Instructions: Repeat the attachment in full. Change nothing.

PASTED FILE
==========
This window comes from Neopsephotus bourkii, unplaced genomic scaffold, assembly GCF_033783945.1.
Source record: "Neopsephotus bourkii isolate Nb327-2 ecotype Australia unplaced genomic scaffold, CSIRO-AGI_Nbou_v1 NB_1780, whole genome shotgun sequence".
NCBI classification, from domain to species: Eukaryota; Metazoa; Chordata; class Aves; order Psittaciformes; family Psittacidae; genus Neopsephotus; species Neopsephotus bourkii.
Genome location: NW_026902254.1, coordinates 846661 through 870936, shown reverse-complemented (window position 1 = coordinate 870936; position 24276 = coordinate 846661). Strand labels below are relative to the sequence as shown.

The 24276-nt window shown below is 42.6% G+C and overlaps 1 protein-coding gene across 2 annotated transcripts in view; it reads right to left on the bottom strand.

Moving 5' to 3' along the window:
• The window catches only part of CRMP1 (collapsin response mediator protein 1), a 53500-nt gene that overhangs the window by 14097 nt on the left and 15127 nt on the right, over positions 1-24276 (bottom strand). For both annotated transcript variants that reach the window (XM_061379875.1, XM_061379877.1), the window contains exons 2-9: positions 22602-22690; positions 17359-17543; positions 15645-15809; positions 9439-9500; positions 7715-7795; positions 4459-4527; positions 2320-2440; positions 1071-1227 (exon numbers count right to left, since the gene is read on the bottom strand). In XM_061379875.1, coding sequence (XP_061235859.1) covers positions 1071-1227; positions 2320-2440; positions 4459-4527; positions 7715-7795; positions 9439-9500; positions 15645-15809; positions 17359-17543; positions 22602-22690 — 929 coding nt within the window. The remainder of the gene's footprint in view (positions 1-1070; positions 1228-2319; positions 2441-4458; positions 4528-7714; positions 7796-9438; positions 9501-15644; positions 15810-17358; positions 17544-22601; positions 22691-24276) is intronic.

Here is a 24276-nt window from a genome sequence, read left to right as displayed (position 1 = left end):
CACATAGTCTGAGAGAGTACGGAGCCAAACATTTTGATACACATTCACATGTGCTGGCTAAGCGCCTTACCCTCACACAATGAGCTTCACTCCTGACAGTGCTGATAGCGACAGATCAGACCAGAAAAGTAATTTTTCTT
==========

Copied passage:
This window comes from Neopsephotus bourkii, unplaced genomic scaffold, assembly GCF_033783945.1.
Source record: "Neopsephotus bourkii isolate Nb327-2 ecotype Australia unplaced genomic scaffold, CSIRO-AGI_Nbou_v1 NB_1780, whole genome shotgun sequence".
NCBI classification, from domain to species: Eukaryota; Metazoa; Chordata; class Aves; order Psittaciformes; family Psittacidae; genus Neopsephotus; species Neopsephotus bourkii.
Genome location: NW_026902254.1, coordinates 846661 through 870936, shown reverse-complemented (window position 1 = coordinate 870936; position 24276 = coordinate 846661). Strand labels below are relative to the sequence as shown.

The 24276-nt window shown below is 42.6% G+C and overlaps 1 protein-coding gene across 2 annotated transcripts in view; it reads right to left on the bottom strand.

Moving 5' to 3' along the window:
• The window catches only part of CRMP1 (collapsin response mediator protein 1), a 53500-nt gene that overhangs the window by 14097 nt on the left and 15127 nt on the right, over positions 1-24276 (bottom strand). For both annotated transcript variants that reach the window (XM_061379875.1, XM_061379877.1), the window contains exons 2-9: positions 22602-22690; positions 17359-17543; positions 15645-15809; positions 9439-9500; positions 7715-7795; positions 4459-4527; positions 2320-2440; positions 1071-1227 (exon numbers count right to left, since the gene is read on the bottom strand). In XM_061379875.1, coding sequence (XP_061235859.1) covers positions 1071-1227; positions 2320-2440; positions 4459-4527; positions 7715-7795; positions 9439-9500; positions 15645-15809; positions 17359-17543; positions 22602-22690 — 929 coding nt within the window. The remainder of the gene's footprint in view (positions 1-1070; positions 1228-2319; positions 2441-4458; positions 4528-7714; positions 7796-9438; positions 9501-15644; positions 15810-17358; positions 17544-22601; positions 22691-24276) is intronic.

Here is a 24276-nt window from a genome sequence, read left to right as displayed (position 1 = left end):
CACATAGTCTGAGAGAGTACGGAGCCAAACATTTTGATACACATTCACATGTGCTGGCTAAGCGCCTTACCCTCACACAATGAGCTTCACTCCTGACAGTGCTGATAGCGACAGATCAGACCAGAAAAGTAATTTTTCTT